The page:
The action-oriented psychotherapy technique known as Acceptance and Commitment Therapy (ACT) has shown promise in treating a range of mental health issues, including anxiety. ACT is described as a “unique empirically based psychological intervention that uses acceptance and mindfulness strategies, together with commitment and behavior change strategies, to increase psychological flexibility” by the Association for Contextual Behavioral Science (ACBS). To better align one’s thoughts and behaviors with one’s beliefs and goals, psychological flexibility—which can be especially useful in overcoming anxiety—refers to emotional openness. Anxiety is referred to as “a feeling of worry, nervousness, or unease, typically about an imminent event or something with an uncertain outcome.” It is an inevitable emotion that every person will surely experience, as it is the body’s natural response to stress. Verywell Mind provides the following list of ACTs six key processes, which best illustrate its advantages for anxiety:
- Acceptance: This means recognizing and accepting the whole spectrum of your feelings and ideas.
- Cognitive defusion: Cognitive defusion is the process of distancing yourself from your inner experiences by focusing on thoughts rather than running away from them.
- Self as context: This involves learning to consciously observe, experience, and process your thoughts about yourself without attaching your self-value or identity to them.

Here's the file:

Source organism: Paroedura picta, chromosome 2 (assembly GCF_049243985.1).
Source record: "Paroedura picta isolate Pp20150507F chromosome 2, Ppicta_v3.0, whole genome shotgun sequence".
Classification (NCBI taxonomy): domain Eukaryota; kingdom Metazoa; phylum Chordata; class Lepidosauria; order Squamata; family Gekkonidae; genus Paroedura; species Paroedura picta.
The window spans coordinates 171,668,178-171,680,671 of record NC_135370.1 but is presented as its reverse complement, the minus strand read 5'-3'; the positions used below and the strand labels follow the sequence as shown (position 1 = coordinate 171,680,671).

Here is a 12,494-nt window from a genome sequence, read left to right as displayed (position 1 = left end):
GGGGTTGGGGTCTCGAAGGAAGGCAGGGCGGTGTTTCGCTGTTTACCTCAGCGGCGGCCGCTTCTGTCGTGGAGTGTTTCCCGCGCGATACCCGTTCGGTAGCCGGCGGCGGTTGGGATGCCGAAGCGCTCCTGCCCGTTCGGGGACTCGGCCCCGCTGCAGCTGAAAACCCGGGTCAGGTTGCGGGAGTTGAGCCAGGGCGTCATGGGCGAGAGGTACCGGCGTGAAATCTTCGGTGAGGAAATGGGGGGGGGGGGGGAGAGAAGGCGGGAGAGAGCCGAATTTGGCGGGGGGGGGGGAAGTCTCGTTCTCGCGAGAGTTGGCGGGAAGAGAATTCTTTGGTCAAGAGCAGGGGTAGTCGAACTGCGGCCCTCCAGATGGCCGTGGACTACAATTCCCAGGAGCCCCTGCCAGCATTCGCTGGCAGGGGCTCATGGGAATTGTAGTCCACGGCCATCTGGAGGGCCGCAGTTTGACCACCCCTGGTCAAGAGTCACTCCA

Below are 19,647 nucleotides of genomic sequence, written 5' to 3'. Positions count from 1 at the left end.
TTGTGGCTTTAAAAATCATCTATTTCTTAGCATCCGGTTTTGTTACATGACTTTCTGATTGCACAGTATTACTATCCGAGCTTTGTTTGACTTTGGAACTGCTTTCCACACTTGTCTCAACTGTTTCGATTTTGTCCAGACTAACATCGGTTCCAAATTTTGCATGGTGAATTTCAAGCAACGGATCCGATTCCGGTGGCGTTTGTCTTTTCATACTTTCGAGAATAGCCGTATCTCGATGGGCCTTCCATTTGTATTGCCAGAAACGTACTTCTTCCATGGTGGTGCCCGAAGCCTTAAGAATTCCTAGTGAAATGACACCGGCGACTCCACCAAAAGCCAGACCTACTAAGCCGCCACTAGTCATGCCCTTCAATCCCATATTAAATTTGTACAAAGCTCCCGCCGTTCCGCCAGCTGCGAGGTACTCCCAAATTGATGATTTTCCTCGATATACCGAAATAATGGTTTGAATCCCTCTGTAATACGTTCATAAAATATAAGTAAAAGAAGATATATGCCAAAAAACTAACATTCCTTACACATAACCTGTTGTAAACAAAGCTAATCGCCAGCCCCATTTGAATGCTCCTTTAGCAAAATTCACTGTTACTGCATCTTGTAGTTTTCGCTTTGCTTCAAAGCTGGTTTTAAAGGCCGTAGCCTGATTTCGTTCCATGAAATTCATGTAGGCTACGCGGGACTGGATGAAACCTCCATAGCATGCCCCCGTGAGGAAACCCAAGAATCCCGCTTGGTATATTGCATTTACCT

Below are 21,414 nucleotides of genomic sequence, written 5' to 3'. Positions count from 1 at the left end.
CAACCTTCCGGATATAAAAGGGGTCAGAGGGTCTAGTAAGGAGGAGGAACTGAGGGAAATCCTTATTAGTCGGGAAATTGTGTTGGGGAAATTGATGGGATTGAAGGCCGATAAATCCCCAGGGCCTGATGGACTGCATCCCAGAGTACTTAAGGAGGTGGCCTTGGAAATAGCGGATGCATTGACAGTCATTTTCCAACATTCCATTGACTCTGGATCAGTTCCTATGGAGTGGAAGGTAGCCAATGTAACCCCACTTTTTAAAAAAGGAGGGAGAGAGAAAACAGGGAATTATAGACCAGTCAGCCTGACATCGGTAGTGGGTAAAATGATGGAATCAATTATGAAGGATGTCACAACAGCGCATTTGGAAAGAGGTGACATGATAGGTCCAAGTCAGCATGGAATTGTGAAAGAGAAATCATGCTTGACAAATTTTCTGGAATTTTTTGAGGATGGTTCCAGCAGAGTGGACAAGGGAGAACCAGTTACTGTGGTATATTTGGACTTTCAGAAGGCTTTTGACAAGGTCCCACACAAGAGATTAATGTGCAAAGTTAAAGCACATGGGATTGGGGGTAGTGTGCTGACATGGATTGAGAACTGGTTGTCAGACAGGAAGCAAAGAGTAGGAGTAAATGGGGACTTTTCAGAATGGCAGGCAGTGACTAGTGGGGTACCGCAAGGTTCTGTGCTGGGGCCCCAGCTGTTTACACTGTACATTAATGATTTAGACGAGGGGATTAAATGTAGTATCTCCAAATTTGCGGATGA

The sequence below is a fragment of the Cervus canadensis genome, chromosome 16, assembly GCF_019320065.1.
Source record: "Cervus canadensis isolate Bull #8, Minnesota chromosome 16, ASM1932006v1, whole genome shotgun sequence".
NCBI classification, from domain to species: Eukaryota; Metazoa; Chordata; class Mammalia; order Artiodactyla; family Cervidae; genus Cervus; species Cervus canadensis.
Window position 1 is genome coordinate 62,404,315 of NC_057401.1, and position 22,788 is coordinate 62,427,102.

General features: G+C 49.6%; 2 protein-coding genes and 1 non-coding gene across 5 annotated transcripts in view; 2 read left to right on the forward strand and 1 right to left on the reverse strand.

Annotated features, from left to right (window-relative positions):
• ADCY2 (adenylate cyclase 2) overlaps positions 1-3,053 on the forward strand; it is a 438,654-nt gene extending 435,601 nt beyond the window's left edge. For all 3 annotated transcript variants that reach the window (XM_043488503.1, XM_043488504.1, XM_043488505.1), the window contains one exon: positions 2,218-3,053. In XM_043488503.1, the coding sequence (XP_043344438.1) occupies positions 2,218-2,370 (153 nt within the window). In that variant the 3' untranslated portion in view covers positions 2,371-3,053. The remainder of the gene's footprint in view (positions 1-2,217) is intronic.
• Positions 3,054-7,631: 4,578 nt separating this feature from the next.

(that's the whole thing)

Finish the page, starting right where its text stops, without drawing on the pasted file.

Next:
- Being present: To develop a better understanding of self and events without passing judgment, one must learn to be more conscious and present in the here and now.
- Values: This involves choosing personal values in different domains and striving to live according to those principles.
- Committed action: This involves taking concrete steps to incorporate changes that will align with your values and lead to positive change.
Teens who participate in ACT are given useful coping mechanisms and techniques for handling anxious feelings and thoughts. It places a strong emphasis on mindfulness practices, enabling teenagers to notice their feelings and ideas without passing judgment. Deep breathing exercises and other mindfulness techniques have been shown in studies to be beneficial for stress reduction, relaxation, regulation of psychophysiological states, and organ function. ACT is based on the concept that suffering is a natural and inevitable part of the human condition and proposes that undue suffering and dysfunction arise from attempts to control or eliminate unwanted experiences. ACT upholds the therapeutic objective of fostering greater psychological flexibility in young people so they can effectively navigate these kinds of problems. Acceptance, mindfulness, and values-driven living are encouraged by ACT, which not only treat anxiety symptoms but also enhance psychological well-being.
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